Mar 12, 2022
Recently my friend joined a new, well-established company in Germany. She was excited, motivated and willing to give her best. However, on her first day, she came back with her motivation faded, tired and uninspired. What happened?
The reason was unfruitful virtual onboarding!
As companies move towards remote and hybrid work structures, we need better tools for virtual onboarding. Tools to help our new employees understand their responsibility, integrate into the organization culture, and have fun on day one.
In a similar tone, BCG reports that 80% of business leaders agree on the importance of onboarding on companies' performance and need to improve it.
So what is the goal of onboarding?
In a nutshell, onboarding has one goal. To actively integrate new employees culturally, professionally and administratively.
Traditional onboarding was done through trainers and new employees had the chance to meet their new colleagues.
But when new employees are sitting at desks across borders such a task becomes daunting.
With emerging demand for Home-Office, virtual onboarding has become a necessity.
We need to rethink how we organize and conduct onboarding to make sure it works for everyone.
GitLab Inc. is a pioneer when it comes to remote work. I am taking a few pages from their onboarding handbook to get the virtual onboarding right.
The GitLab team suggests dividing virtual onboarding into three categories to achieve the best results.
This part of onboarding answers common questions from new employees such as
What tools can I use?
How to create a ticket for IT services?
How to report leave and vacation?
And so on.
Traditionally companies have relied on a hands-on approach from trainers to pass on such knowledge. But since remote companies rely on asynchronous work they need to be more efficient in sharing that knowledge.
Many companies are opting for a centralized approach.
Creating a central repository like Wikipedia for your company to answer many common questions. Tools such as Notion, Confluence, and others can help create a handbook allowing new employees to find information whenever they need it. Such a central repository can easily be updated by employees, making sure up-to-date knowledge is efficiently shared among teams.
Technical onboarding refers to the learning of both software and hardware provided by the company.
The golden rule here is to make new employees use tools as soon as possible. Onboarding can be an opportunity to use tools on easy tasks boosting their confidence while feeling productive and empowered.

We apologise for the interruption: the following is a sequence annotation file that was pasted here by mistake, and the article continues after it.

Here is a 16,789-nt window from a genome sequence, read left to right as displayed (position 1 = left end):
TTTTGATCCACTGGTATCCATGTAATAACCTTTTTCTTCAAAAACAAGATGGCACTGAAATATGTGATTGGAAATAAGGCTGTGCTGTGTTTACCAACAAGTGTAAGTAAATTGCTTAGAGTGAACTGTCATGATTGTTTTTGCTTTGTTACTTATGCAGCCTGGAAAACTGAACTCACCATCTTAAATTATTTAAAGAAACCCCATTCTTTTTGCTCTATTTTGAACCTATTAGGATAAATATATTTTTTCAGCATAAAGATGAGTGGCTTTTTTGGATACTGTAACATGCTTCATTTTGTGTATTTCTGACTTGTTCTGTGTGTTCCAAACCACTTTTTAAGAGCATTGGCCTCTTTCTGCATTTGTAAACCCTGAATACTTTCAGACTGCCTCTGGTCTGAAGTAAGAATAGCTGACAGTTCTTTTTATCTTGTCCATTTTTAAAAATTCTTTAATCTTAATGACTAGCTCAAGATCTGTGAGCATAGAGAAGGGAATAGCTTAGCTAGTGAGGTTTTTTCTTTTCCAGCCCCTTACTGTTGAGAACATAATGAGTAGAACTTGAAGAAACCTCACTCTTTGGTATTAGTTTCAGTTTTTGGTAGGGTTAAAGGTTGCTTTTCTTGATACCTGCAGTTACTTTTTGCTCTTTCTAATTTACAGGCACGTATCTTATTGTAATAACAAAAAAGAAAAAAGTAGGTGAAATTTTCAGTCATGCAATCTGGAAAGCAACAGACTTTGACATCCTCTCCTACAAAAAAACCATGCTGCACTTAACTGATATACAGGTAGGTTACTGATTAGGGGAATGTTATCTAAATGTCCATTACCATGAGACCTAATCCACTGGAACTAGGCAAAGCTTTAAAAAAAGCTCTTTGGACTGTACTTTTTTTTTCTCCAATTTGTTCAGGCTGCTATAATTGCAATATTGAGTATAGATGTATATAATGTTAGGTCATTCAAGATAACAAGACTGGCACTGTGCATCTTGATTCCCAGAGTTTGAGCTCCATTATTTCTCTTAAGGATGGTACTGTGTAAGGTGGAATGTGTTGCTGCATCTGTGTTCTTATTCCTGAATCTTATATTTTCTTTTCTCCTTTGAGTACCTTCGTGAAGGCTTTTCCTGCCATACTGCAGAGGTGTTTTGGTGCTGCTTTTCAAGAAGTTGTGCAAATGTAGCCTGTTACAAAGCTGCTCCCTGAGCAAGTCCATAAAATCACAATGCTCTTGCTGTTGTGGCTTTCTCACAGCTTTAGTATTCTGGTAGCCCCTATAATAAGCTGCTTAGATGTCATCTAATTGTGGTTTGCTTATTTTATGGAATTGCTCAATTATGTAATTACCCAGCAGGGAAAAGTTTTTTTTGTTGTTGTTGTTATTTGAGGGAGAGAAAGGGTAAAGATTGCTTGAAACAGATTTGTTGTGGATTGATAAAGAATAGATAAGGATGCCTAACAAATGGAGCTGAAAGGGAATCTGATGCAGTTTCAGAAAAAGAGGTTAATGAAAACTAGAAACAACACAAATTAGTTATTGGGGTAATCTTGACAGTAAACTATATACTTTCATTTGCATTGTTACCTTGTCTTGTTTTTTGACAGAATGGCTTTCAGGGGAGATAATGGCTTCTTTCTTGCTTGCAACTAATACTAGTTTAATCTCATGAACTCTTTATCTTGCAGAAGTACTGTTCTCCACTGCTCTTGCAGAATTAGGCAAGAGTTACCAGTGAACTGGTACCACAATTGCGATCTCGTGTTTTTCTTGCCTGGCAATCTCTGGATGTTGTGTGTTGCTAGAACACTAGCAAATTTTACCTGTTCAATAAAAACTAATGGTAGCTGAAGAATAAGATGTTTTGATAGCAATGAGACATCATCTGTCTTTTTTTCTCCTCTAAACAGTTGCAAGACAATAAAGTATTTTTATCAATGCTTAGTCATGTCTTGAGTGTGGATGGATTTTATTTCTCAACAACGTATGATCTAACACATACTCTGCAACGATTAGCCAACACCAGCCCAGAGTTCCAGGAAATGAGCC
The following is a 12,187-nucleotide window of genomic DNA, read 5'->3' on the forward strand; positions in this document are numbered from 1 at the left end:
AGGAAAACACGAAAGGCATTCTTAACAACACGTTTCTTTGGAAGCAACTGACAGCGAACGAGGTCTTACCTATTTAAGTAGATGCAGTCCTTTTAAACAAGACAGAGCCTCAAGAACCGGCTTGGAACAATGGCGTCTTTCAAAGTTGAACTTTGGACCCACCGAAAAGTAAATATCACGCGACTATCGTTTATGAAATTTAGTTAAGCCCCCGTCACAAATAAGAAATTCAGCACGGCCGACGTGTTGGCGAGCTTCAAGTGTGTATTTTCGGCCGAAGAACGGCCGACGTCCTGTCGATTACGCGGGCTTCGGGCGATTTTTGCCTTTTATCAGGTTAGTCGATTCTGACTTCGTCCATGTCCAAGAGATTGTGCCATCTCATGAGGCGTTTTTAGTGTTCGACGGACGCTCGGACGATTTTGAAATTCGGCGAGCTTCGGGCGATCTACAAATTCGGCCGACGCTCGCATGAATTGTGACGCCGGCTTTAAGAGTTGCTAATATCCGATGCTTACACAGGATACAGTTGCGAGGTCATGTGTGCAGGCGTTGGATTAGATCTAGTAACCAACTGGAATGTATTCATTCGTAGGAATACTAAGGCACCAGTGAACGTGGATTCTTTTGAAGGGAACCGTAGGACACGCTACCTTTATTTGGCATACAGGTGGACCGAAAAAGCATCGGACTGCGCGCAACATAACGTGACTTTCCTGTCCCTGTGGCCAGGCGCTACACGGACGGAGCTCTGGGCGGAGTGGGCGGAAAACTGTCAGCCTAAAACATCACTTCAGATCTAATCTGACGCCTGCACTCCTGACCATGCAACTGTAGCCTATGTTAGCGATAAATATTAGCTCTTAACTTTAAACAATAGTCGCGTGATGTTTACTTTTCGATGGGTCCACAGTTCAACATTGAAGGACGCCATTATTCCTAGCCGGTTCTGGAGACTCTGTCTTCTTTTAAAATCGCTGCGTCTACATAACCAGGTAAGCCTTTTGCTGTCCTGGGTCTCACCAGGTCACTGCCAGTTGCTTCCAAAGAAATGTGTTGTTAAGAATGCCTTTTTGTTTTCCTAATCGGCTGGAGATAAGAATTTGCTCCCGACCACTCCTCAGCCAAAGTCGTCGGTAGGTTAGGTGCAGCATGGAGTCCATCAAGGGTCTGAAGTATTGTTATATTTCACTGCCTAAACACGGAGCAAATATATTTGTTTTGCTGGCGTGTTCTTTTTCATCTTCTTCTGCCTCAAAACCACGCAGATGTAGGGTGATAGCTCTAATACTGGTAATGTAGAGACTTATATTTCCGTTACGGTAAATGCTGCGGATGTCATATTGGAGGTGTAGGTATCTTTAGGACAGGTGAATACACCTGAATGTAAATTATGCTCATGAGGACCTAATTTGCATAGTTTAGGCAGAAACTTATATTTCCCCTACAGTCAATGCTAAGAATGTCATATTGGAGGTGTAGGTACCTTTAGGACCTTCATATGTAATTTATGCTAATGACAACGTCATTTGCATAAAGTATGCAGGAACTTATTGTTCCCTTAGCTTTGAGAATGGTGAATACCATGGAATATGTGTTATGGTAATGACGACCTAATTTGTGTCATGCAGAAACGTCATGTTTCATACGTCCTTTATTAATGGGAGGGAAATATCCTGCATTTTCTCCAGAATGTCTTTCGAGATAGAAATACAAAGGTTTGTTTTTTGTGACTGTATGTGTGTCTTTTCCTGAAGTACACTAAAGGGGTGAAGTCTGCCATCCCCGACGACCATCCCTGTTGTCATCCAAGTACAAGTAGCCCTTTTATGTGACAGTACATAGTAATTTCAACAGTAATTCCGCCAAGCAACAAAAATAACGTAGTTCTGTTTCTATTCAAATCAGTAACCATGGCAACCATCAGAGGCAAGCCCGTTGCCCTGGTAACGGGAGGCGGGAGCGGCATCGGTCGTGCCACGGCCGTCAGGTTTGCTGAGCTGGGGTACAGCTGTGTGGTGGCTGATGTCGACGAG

As a team, you can set up tasks during the onboarding process for new employees to encourage them to use tools and software. If your company provides hardware to new employees it is best to inform new employees about company policies. Especially when it comes to IT security and data protection.
Lastly, the social part of onboarding. Arguably, the most difficult part of virtual onboarding. Starting a new job is overwhelming and if a new employee is used to a traditional office, adjusting to remote work might be challenging and needs support from the organization. A large number of organizations skip the social part of virtual onboarding.
Having a social part within your onboarding can help employees feel connected with the team and the organization even though they don't share a common space. "Social onboarding" encourages networking and cross-team engagement. And as a result, it drives company culture. One way of building such an informal communication network is to assign onboarding buddies to new employees.
Such a role can be important for remote companies as buddies are the first point of contact for new employees. Gitlab takes it so seriously that they have a specific handbook on that.
Onboarding buddies can help new employees explore remote work cultures. For example, how to connect and build relationships with other team members. Another way is to create a virtual space for informal communication and cross-team engagement. When in-person onboarding is conducted. New employees have a chance to talk with fellow employees and team members over coffee and lunch break.
It highly encourages cross-team engagement as it helps a new employee quickly integrate into the company culture driving motivation and collaboration.
With the right tools, you can set up coffee chat or water cooler talks. And encourage new employees to reach out to other teams and bring benefits of cross-team collaboration to your virtual onboarding.